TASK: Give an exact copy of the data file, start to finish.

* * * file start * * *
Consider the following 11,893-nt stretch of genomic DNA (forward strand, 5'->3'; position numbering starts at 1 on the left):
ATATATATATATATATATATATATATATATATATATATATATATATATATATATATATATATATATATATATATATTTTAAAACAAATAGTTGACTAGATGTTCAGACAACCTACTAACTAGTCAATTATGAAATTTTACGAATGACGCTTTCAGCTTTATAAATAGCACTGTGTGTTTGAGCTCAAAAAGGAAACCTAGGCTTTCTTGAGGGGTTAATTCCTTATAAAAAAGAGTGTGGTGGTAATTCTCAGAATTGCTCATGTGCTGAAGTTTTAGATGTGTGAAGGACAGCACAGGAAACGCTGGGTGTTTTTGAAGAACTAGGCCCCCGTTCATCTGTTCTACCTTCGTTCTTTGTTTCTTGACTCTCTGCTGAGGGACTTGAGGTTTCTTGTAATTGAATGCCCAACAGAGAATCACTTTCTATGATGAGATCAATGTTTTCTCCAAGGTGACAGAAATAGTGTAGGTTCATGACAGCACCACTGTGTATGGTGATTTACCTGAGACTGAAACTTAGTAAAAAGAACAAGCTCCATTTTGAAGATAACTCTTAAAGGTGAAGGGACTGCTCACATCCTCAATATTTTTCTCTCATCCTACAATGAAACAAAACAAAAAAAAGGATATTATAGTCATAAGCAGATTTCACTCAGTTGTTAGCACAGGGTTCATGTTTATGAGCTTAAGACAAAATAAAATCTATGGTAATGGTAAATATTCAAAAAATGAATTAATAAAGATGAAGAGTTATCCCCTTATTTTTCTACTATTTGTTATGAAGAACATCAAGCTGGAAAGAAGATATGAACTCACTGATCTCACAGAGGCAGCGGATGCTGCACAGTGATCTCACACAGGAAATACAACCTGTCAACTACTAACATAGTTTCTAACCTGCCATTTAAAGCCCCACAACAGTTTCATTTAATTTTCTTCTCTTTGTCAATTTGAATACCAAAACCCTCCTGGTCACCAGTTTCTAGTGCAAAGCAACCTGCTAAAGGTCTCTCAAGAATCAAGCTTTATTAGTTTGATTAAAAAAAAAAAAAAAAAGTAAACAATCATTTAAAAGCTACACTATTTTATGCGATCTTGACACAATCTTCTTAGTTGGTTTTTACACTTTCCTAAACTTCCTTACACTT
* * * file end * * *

Consider the following 11,893-nt stretch of genomic DNA (forward strand, 5'->3'; position numbering starts at 1 on the left):
ATATATATATATATATATATATATATATATATATATATATATATATATATATATATATATATATATATATATATATTTTAAAACAAATAGTTGACTAGATGTTCAGACAACCTACTAACTAGTCAATTATGAAATTTTACGAATGACGCTTTCAGCTTTATAAATAGCACTGTGTGTTTGAGCTCAAAAAGGAAACCTAGGCTTTCTTGAGGGGTTAATTCCTTATAAAAAAGAGTGTGGTGGTAATTCTCAGAATTGCTCATGTGCTGAAGTTTTAGATGTGTGAAGGACAGCACAGGAAACGCTGGGTGTTTTTGAAGAACTAGGCCCCCGTTCATCTGTTCTACCTTCGTTCTTTGTTTCTTGACTCTCTGCTGAGGGACTTGAGGTTTCTTGTAATTGAATGCCCAACAGAGAATCACTTTCTATGATGAGATCAATGTTTTCTCCAAGGTGACAGAAATAGTGTAGGTTCATGACAGCACCACTGTGTATGGTGATTTACCTGAGACTGAAACTTAGTAAAAAGAACAAGCTCCATTTTGAAGATAACTCTTAAAGGTGAAGGGACTGCTCACATCCTCAATATTTTTCTCTCATCCTACAATGAAACAAAACAAAAAAAAGGATATTATAGTCATAAGCAGATTTCACTCAGTTGTTAGCACAGGGTTCATGTTTATGAGCTTAAGACAAAATAAAATCTATGGTAATGGTAAATATTCAAAAAATGAATTAATAAAGATGAAGAGTTATCCCCTTATTTTTCTACTATTTGTTATGAAGAACATCAAGCTGGAAAGAAGATATGAACTCACTGATCTCACAGAGGCAGCGGATGCTGCACAGTGATCTCACACAGGAAATACAACCTGTCAACTACTAACATAGTTTCTAACCTGCCATTTAAAGCCCCACAACAGTTTCATTTAATTTTCTTCTCTTTGTCAATTTGAATACCAAAACCCTCCTGGTCACCAGTTTCTAGTGCAAAGCAACCTGCTAAAGGTCTCTCAAGAATCAAGCTTTATTAGTTTGATTAAAAAAAAAAAAAAAAAGTAAACAATCATTTAAAAGCTACACTATTTTATGCGATCTTGACACAATCTTCTTAGTTGGTTTTTACACTTTCCTAAACTTCCTTACACTT